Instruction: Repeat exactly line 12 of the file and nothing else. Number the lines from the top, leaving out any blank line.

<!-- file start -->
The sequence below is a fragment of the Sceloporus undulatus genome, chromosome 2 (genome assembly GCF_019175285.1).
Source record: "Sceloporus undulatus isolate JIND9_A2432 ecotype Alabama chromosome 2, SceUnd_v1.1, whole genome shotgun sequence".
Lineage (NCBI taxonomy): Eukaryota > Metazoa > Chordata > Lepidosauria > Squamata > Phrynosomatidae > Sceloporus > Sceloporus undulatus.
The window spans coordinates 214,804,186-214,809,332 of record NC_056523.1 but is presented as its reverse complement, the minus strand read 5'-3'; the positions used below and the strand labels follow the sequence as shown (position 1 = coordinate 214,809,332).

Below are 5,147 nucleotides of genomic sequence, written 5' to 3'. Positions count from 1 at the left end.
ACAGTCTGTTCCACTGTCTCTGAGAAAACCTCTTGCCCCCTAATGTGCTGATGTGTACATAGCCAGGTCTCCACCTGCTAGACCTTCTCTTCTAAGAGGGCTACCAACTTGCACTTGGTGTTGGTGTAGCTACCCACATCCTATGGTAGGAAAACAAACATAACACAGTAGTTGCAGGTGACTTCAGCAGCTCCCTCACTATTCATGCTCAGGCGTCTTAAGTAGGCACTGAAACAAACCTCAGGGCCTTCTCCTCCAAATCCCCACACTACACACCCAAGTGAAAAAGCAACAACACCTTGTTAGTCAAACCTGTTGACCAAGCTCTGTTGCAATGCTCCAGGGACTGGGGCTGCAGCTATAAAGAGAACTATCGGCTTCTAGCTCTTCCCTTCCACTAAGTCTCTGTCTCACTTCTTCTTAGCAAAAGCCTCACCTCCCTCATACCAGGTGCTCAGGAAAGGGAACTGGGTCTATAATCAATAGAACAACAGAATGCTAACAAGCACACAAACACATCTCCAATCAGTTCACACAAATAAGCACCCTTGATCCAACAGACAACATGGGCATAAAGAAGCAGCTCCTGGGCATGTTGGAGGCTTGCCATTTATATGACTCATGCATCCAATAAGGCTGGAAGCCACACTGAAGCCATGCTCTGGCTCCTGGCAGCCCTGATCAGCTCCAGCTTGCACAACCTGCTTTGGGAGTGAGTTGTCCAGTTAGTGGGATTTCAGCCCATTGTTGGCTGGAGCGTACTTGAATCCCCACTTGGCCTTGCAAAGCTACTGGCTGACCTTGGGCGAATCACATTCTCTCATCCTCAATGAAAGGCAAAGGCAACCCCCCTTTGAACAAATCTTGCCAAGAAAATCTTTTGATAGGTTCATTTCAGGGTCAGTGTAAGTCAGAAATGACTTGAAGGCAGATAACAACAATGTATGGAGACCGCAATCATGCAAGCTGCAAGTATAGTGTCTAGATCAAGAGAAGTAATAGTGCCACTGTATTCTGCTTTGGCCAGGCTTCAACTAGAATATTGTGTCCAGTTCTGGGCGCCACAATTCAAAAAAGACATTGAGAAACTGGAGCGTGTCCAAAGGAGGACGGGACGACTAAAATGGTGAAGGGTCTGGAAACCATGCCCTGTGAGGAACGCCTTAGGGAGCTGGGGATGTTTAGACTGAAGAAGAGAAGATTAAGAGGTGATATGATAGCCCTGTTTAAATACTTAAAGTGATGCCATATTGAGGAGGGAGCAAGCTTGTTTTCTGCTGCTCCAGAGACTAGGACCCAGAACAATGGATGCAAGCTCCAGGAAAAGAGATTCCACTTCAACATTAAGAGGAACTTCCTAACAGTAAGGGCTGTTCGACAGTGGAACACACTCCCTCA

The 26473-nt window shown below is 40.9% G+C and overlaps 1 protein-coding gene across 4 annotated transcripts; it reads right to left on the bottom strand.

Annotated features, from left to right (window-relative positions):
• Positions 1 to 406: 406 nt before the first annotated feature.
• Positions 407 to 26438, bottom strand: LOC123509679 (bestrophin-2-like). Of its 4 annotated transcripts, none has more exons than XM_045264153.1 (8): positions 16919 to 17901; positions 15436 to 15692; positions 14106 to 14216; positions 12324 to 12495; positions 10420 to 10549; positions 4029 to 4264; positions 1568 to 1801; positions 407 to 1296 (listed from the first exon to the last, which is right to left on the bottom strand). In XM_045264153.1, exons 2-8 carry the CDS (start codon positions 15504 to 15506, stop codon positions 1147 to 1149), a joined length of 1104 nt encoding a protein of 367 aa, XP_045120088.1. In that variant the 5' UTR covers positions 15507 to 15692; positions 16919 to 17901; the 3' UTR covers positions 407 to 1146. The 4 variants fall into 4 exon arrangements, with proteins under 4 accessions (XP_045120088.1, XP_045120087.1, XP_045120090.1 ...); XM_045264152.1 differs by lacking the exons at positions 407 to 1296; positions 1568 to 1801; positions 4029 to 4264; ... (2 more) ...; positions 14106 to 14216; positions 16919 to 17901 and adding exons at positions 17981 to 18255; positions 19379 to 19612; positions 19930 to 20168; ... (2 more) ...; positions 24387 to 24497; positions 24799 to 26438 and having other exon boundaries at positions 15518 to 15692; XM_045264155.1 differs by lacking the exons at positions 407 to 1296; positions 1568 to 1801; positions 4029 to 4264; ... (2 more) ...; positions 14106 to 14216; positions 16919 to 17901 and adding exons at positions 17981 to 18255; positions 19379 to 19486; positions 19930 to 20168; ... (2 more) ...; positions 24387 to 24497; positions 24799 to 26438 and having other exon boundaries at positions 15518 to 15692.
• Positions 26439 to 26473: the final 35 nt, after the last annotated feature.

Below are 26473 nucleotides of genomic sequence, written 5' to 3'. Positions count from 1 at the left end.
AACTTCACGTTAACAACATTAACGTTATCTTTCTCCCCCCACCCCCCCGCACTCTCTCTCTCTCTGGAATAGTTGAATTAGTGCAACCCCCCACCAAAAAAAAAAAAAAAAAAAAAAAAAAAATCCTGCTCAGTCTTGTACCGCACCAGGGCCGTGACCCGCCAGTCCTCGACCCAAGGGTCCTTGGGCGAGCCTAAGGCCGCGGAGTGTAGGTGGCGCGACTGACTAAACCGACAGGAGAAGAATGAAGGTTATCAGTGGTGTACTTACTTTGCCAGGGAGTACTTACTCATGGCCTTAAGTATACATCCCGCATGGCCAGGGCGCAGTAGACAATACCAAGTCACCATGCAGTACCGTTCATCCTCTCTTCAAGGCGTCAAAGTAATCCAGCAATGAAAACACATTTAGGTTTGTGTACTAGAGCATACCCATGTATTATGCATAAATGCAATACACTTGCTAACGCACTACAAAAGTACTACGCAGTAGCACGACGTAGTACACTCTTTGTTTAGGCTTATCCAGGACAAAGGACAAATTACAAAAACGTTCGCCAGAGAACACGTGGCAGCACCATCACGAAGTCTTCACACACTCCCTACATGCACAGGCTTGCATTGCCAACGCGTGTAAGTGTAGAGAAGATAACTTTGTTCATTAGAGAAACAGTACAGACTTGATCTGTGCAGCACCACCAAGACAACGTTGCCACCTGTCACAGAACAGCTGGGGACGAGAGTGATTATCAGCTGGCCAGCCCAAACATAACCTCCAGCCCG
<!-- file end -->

Below are 26473 nucleotides of genomic sequence, written 5' to 3'. Positions count from 1 at the left end.